In the last newsletter I asked if anyone wanted to offer a local ride as as an alternative to the ‘Late Spring Break’. David and Chris quickly responded – see the details below. Thanks. I’m assuming that those taking part in the ‘Break’ have all made their arrangements. I hope there will a report -or reports -on it in either the next newsletter or the one following.
We’ve got a lot of things to report in this issue including Jim’s message about Emergency Contact lists, Angela’s report on the Transport Hustings, as well as a report on the Easter Meet in York. I’m also including a final outing for Roger’s message about the Cycle Challenge. On this, Roger has passed on to me this message from Andy Winter
Brighton Housing Trust is seeking to borrow an adult tricycle to be used on the Preston Park Velodrome on 19th May as part of BHT’s Around the World Cycle Challenge. Any offers, please, to email@example.com and for further information about the event, please see http://www.bht.org.uk
Please contact Andy of you can help. For my adventures – or misadventures – at the Easter Meet see Sue’s report below.
Emergency Contact List
Included in the Clarion membership list is a field where members can fill in contact details for a close friend or relative to be contacted in the event of an emergency. Not all members have filled this in, but some have.
We all hope, of course, that this information will never be needed; nevertheless, we should be prepared in case it is. Therefore I have made copies of this section of the membership list and put them in sealed envelopes, which I will post to ride leaders. Because the information contained in the list may be sensitive, the envelopes should only be opened in an emergency. Anyone who leads a ride and hence receives such an envelope should ensure they take it on the ride, and then keep it in a safe place for the next ride they lead.
If the information is updated, I will issue a new list to all relevant people.
Jim Grozier Acting Assistant Membership Secretary.”
Transport Hustings,Thursday 25 April 2019 – Angela (D) ‘s Report,
An event organised by Bricycles, Brighton and Hove Friends of the Earth, Community Works and Brighton and Hove Clarion. Brenda Pollack was in the chair, and four political parties were represented: Conservatives – Lee Wares Labour – Daniel Yates Greens – Pete West Lib Dems – Christian Chadwick
Brenda introduced Stephen Joseph, who was CEO of the Campaign for Better Transport for 30 years. In his keynote speech Stephen made some excellent points about transport. He said we should be asking people ‘What kind of world do you want?’ He noted the trend for young people to be driving less and buying fewer cars and for rail to be overtaking cars as a means of commuting. He outlined the challenges we are facing where individual demands for personal car journeys are going to become impossible and are anyway not desirable. Transport is now the biggest source of greenhouse gas and needs to change; electric cars are not the answer – he referred to a report by Friends of the Earth: https://policy.friendsoftheearth.uk/publications/more-electric-cars
New housing estates are being built without public transport, cycle lanes or even basic pavements for walking – developers can get away with this by claiming it is not viable. http://www.transportfornewhomes.org.uk/
Stephen said nationally we spend money on roads, not on walking, cycling, buses or maintenance for roads. This is also an issue for social justice; people are left isolated and unable to get to basic facilities such as shops, or able to take up work opportunities.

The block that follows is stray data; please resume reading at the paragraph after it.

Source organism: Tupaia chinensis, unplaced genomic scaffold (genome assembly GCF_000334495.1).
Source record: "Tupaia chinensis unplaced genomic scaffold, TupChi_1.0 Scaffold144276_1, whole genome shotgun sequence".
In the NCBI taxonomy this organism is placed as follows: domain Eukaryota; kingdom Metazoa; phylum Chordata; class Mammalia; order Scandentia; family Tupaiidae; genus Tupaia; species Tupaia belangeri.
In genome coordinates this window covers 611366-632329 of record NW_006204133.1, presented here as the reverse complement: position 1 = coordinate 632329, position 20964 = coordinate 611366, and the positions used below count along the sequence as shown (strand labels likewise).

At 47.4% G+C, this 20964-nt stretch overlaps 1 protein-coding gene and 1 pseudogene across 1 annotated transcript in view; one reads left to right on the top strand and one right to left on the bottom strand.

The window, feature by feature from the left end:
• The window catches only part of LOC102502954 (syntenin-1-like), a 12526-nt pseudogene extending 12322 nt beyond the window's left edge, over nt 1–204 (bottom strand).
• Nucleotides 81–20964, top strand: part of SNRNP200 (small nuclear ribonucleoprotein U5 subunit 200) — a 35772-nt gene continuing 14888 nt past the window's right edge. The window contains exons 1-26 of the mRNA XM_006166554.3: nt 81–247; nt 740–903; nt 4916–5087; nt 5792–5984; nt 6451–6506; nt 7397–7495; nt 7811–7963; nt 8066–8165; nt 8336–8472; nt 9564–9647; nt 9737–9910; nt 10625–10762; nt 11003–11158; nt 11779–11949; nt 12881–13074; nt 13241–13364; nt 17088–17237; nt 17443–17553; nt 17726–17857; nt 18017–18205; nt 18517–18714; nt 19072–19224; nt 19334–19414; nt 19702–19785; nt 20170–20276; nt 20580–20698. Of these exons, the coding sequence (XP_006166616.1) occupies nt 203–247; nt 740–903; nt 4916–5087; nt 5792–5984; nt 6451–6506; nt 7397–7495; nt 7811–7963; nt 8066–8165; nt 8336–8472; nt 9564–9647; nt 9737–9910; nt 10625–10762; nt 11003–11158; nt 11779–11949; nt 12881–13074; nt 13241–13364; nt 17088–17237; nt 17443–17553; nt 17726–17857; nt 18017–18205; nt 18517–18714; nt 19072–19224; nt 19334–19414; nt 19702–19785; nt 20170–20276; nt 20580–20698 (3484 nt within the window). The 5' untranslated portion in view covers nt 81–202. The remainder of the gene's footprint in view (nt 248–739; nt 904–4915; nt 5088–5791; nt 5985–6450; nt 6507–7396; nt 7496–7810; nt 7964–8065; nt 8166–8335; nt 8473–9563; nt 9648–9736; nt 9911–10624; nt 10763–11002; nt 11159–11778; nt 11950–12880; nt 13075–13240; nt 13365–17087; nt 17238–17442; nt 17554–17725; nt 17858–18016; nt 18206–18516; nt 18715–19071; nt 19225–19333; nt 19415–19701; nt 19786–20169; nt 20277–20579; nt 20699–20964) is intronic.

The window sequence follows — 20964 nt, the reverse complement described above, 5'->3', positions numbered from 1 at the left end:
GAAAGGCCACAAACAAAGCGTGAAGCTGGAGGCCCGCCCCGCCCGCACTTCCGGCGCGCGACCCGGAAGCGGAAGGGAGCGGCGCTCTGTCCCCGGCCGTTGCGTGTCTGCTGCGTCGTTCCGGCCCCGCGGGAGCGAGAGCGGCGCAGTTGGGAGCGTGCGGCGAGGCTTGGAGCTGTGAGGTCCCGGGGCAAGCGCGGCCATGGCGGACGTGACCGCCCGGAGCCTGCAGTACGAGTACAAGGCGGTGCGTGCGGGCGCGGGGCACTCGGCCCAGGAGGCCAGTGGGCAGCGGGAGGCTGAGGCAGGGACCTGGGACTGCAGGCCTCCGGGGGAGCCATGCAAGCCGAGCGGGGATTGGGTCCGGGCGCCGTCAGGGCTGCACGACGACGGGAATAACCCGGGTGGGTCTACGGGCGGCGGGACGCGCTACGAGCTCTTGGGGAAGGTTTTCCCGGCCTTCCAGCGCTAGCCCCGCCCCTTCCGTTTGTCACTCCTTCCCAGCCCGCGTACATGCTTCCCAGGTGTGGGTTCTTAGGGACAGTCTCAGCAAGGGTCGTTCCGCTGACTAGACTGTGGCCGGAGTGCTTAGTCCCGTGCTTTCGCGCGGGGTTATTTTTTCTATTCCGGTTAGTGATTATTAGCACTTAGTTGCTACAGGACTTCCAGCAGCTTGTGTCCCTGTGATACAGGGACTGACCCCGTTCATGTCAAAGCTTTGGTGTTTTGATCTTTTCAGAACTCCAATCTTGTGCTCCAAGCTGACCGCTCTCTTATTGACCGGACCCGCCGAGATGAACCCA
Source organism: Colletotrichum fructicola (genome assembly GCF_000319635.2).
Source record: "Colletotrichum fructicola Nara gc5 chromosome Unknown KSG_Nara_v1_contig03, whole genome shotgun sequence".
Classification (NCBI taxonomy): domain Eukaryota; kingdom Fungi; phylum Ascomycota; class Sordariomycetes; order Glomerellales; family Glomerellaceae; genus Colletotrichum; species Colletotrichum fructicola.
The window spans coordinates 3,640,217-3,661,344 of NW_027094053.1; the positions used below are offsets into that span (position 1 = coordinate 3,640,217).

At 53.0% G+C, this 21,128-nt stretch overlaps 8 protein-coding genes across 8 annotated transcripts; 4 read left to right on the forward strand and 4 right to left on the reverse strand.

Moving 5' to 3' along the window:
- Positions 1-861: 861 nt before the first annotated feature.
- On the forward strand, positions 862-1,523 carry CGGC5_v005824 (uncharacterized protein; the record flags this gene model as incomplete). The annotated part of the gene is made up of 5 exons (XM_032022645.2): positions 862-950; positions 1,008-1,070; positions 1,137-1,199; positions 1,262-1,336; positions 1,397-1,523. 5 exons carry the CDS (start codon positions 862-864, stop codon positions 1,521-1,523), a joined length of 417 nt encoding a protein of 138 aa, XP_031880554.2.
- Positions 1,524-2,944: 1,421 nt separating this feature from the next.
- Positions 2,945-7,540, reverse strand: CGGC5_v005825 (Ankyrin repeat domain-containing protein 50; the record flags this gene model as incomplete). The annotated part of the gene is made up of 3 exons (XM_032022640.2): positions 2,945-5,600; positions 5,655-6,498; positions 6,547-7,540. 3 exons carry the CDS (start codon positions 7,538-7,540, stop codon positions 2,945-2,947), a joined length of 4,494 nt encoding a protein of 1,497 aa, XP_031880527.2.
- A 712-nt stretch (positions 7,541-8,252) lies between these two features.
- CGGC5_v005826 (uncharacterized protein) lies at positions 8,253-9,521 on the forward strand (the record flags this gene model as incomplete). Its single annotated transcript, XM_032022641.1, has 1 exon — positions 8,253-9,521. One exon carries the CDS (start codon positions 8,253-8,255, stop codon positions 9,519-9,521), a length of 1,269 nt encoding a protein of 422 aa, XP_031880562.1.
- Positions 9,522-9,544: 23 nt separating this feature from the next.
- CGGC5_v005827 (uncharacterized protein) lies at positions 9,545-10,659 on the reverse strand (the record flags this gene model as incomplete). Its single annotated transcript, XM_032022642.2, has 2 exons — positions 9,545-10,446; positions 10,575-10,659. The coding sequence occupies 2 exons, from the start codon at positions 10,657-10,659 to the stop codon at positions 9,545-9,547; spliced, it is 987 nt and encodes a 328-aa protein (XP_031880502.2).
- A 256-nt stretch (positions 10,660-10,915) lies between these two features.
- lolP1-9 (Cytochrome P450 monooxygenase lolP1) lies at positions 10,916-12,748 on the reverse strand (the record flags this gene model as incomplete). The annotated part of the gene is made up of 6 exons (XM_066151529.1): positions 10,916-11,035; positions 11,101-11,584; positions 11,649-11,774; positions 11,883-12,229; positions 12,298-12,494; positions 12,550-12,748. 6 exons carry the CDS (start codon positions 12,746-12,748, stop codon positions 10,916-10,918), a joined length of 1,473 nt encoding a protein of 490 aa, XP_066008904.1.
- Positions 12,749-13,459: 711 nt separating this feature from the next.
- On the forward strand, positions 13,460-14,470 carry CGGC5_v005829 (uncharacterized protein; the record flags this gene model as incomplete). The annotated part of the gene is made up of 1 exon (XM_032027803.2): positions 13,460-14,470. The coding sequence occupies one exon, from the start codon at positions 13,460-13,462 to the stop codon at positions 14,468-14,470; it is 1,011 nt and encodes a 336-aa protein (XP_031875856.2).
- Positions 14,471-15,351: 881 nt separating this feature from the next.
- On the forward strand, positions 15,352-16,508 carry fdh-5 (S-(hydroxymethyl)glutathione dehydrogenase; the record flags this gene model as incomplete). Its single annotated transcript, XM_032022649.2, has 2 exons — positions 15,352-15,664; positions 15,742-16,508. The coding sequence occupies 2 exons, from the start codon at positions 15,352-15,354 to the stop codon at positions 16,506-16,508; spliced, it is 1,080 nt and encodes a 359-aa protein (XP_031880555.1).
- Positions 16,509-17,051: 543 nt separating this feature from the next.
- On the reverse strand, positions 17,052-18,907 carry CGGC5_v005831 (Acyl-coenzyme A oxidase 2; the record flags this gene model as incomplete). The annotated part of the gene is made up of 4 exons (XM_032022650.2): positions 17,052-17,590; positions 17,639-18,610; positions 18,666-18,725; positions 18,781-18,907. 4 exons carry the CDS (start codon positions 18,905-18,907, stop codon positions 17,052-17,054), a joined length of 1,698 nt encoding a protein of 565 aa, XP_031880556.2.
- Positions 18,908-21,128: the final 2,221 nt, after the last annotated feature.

There is an opportunity for better bus services with a new act of parliament that allows councils to run services. Stephen highlighted the good bus service we have in Brighton and Hove, but he did not mention some of the chiselling away of that service that is taking place. Stephen also talked about reopening railway lines– our local Lewes to Uckfield line is a case in point. He also talked about the success of mini Hollands in London, creating better walking and cycling facilities and designing ‘pocket parks’:https://tfl.gov.uk/modes/cycling/routes-and-maps/cycle-mini-hollands
Stephen talked about changing strategy – public transport policy currently assumes that anyone who has a car won’t use a bus – although he didn’t mention the success of the pensioners’ bus pass in getting passengers, even those with cars, onto buses. There are innovative ways of paying for public transport improvements – Nottingham has a levy on workplace parking which now has all party support. Money from this goes to trams, a fleet of electric buses and better stations and bus shelters.
He finished by recommending us to imagine the sort of city we wanted and then designing our city around that vision.
All the candidates talked for three minutes.
Lee Wares (Con) waffled about what citizens wanted and thought a review would be a good idea. He said what was done before might not be best for now.
Pete West (Green) talked about a turning point in history and used a lot of clichés, such as ‘last roll of dice’, ‘half-baked ideas’ and so on. However, he did offer a few concrete proposals about enforcing 20 mph and having a strategic bus network. He talked vaguely about ‘going Dutch’ but without offering any idea about finance.
Christian Chadwick (Lib Dem) talked about supporting Brighton and Hove buses with electrification and better infrastructure for electric cars. He also wanted to improve the cycle network and thought park and ride would reduce congestion, and he called for more maintenance of pavements and roads.
Daniel Yates (Lab) also managed to waffle about Brighton being stuck between sea and Downs and with old streets not designed for cars. He said we should concentrate on moving people, not vehicles but we need to change people’s mindset. However, he was pleased 60% of people in the city used sustainable transport to get to work.